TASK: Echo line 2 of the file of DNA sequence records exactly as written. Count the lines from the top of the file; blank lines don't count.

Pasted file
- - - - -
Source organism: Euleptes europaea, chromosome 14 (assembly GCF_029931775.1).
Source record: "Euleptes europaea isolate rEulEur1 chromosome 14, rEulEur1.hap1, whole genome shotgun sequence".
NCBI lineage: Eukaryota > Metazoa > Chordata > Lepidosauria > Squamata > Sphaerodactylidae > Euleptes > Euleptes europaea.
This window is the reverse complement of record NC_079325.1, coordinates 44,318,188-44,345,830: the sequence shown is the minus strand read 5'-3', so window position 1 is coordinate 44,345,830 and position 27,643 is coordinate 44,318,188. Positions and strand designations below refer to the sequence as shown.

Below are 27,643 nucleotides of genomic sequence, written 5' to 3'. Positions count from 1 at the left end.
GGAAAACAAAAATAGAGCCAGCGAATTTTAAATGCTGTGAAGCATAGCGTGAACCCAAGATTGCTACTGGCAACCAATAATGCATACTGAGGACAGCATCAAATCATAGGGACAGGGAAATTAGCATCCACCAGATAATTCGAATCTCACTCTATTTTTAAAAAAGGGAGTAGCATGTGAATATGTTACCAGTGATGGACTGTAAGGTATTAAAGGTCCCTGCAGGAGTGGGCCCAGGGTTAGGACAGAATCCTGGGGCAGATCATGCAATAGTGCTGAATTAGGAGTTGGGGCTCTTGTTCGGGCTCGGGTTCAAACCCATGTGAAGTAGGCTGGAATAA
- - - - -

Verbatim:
Source record: "Euleptes europaea isolate rEulEur1 chromosome 14, rEulEur1.hap1, whole genome shotgun sequence".